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Report: Could Mali Become the Next Afghanistan?
Matthew HamiltonJuly 13, 2012
The Tuareg Rebellion in Northern Mali has dramatically shifted the landscape of West Africa. The situation is that the Tuaregs have taken nearly two thirds of Mali and are claiming it as the independent state of Azawad. The Tuaregs are nomadic herdsmen and traders that have lived in the Sahara since antiquity. They comprise about 1 million persons organized into largely independent clans that live throughout Mali, Niger, Algeria, and Libya.
This is not the first attempt by the Tuaregs to establish an independent state. Tuaregs have fought four previous wars for independence in both Mali and Niger from 1916-1917, in the 1960’s, the 1990’s, and from 2007-2009. This time however, the Tuaregs have thus far been successful thanks in large part to the small arms from Qaddafi’s stockpiles that have flooded the region since the overthrow of the regime.
The United States and NATO are partially responsible for this situation as the involvement in the overthrow of Qaddafi directly led to the circumstances which precipitated the success of the Tuareg Rebellion.
African states are primarily interested in Mali retaking Azawad and/or finding a political settlement with the Tuaregs that will leave Mali's borders intact. Africa is constantly experiencing ethnic tensions and there is the fear that if the Tuaregs are able to build an independent state for themselves, ethnic groups throughout Africa might be encouraged to stage rebellions as well.
Further complicating the situation is that international Jihadists are gravitating to the region and are joining Al Qaeda in the Islamic Maghreb (AQIM) and Ansar al-Dine. The situation can be described as being similar to Afghanistan in the 1990's, when the Taliban took control of most of Afghanistan but were soon after coopted by Al Qaeda. It is apparent however, that despite having fought side by side against Malian and Niger government forces, the Tuaregs and Jihadists do not share much love for each other. They both need each other at the moment, but the Tuaregs see the Jihadists as a threat to their way of life and their existence. Also, being Sufi, a moderate branch of Islam, the Tuaregs do not share the Jihadists’ vision of Islamic conquest. The major disagreement between the two groups stems from the Jihadists’ recruitment of Tuareg men into their ranks which is destroying the Tuareg clan structure and eroding the foundation for their society. There are also reports, yet to be confirmed, that Jihadists are using cocain to bait Tuaregs to join their cause.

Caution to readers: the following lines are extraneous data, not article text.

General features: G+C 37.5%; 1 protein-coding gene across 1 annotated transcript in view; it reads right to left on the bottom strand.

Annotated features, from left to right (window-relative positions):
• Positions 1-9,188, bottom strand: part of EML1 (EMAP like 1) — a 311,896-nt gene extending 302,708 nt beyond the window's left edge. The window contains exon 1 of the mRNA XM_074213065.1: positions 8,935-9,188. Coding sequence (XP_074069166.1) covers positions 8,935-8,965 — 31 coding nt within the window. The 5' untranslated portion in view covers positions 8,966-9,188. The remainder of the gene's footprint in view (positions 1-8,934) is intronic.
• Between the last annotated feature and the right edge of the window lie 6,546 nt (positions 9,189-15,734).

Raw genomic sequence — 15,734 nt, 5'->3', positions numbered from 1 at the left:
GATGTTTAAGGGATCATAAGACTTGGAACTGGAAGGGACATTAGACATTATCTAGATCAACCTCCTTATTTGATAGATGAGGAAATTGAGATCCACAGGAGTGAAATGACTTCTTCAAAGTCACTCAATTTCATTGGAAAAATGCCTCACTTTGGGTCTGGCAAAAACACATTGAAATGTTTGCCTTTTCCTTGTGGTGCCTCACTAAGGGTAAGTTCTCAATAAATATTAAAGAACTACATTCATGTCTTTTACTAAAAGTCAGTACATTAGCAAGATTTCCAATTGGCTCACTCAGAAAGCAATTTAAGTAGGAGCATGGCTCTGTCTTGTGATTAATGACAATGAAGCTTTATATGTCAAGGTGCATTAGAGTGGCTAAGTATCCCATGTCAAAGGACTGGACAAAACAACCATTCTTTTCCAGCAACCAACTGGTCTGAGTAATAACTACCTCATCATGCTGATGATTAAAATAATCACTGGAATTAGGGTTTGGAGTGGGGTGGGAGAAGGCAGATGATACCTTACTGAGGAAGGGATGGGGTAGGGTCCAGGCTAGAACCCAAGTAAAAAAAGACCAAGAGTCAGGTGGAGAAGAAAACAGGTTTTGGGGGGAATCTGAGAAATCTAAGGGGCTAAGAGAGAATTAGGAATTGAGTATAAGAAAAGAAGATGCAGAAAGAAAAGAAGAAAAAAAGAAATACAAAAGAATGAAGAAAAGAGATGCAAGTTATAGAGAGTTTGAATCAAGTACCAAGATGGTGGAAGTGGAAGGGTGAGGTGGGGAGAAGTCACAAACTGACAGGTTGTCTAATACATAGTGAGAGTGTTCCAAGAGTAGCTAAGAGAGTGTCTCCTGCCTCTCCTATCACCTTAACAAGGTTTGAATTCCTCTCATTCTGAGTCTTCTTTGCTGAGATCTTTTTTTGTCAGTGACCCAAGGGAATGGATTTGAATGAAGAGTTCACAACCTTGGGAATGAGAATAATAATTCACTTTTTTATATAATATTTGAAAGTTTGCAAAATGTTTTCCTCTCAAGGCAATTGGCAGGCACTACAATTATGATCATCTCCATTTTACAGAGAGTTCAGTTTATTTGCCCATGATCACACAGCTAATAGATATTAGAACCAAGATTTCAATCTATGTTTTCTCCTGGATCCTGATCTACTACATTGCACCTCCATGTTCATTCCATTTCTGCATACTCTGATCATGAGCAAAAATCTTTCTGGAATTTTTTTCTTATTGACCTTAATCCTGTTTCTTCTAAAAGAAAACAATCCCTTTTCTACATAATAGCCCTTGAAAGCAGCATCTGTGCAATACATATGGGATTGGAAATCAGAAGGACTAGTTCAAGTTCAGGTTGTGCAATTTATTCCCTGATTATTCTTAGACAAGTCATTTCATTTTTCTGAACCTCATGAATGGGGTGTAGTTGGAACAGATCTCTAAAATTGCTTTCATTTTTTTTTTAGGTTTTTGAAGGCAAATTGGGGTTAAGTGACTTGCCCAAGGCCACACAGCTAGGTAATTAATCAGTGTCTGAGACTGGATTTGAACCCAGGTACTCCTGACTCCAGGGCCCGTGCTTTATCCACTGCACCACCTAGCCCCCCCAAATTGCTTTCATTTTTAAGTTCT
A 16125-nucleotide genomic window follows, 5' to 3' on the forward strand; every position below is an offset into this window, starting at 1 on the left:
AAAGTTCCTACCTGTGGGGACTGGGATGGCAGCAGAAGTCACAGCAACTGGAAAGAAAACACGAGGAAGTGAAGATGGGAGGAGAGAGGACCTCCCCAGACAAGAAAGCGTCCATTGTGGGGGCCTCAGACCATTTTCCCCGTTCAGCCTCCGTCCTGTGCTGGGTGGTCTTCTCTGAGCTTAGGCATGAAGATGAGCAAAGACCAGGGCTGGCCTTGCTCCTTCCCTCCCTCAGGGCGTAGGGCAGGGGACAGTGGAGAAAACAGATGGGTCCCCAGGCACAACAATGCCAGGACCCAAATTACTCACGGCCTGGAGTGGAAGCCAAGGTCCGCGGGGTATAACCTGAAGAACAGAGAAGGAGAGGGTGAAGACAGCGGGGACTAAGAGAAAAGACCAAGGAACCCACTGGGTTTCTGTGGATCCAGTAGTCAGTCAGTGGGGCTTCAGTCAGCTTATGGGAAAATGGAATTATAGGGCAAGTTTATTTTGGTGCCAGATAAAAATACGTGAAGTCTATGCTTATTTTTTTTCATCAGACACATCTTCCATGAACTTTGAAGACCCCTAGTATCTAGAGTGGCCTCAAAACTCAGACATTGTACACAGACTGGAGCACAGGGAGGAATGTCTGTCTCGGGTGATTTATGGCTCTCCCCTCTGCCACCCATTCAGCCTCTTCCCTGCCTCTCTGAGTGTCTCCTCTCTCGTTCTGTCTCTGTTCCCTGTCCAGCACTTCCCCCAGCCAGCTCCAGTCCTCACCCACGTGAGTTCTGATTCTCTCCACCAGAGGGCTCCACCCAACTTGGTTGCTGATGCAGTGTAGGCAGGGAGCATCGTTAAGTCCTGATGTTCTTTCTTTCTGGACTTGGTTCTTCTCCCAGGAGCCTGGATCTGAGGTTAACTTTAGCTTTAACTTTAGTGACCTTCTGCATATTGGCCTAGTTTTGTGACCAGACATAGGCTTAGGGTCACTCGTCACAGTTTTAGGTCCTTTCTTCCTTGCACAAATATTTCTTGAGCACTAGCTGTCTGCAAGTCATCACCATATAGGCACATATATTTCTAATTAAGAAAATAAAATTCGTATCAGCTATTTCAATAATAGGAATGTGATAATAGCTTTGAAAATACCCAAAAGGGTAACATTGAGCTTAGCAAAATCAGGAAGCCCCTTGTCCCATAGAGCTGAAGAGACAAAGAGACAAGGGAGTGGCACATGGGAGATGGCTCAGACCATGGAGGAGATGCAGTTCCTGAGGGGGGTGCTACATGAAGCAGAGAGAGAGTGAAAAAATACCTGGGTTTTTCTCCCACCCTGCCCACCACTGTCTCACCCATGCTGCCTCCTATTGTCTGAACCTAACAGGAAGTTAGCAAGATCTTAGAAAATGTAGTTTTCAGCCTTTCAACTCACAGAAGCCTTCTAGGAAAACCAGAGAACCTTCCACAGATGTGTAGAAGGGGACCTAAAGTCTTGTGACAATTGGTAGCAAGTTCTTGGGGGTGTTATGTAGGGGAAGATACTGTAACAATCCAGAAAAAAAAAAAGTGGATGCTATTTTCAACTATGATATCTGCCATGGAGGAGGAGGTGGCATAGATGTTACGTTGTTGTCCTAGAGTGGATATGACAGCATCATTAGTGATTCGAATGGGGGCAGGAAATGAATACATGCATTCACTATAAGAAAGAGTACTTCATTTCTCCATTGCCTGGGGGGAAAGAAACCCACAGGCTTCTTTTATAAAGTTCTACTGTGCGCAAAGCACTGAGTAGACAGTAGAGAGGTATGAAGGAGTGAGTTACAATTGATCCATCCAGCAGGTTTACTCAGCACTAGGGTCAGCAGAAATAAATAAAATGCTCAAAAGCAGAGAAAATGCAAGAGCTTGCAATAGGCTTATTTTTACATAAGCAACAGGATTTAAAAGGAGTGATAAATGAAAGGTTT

West Africa is a major trafficking route through which South American narcotics are smuggled across the Atlantic, through states like Mali and Niger, and across the Sahara to the Mediterranean where they are then delivered to Europe. These trafficking routes will provide a highly lucrative source of income for Jihadist organizations like AQIM and Ansar al-Dine who could buy a nearly endless supply of weapons and supplies with the profits. Also, Jihadists now control four airstrips in Azawad which could make drug smuggling and resupplying much easier and expedient. There are reports that large sums of money are flowing to Jihadists West Africa from Gulf States like Saudi Arabia and Qatar, and US General Carter Ham of US Africa Command recently claimed that there are links being formed between the Jihadists groups in Mali, Boko Haram in Nigeria, and Al-Shabaab in Somalia. The presence of increasing numbers of well-armed and well-funded Jihadists in West Africa presents a very serious threat to the safety and sovereignty of many states besides just Mali. States like Niger, Algeria, and Mauritania are at serious risk of being targeted by the Jihadists. There are also very serious human rights and religious freedom concerns that have arisen. Jihadists have established Sharia law in swaths of Azawad and have forced almost all of the Christians from the region to flee for their lives. Christian communities that once lived in cities like Timbuktu simply no longer exist. African states are pushing for Mali to be reunited and are looking to the US for aid in the endeavor. The issue between the Tuaregs and states like Mali are inherently political and a therefore a settlement may be viable. However, it is a reasonable possibility that there may never be a political settlement. All the while, Jihadists are making Azawad a safe-haven for them to base their operations. The US needs to be working with surrounding nations to fight the drug smuggling and the Jihadist as both will become inextricably linked. It is a delicate situation and is likely to descend farther in chaos.
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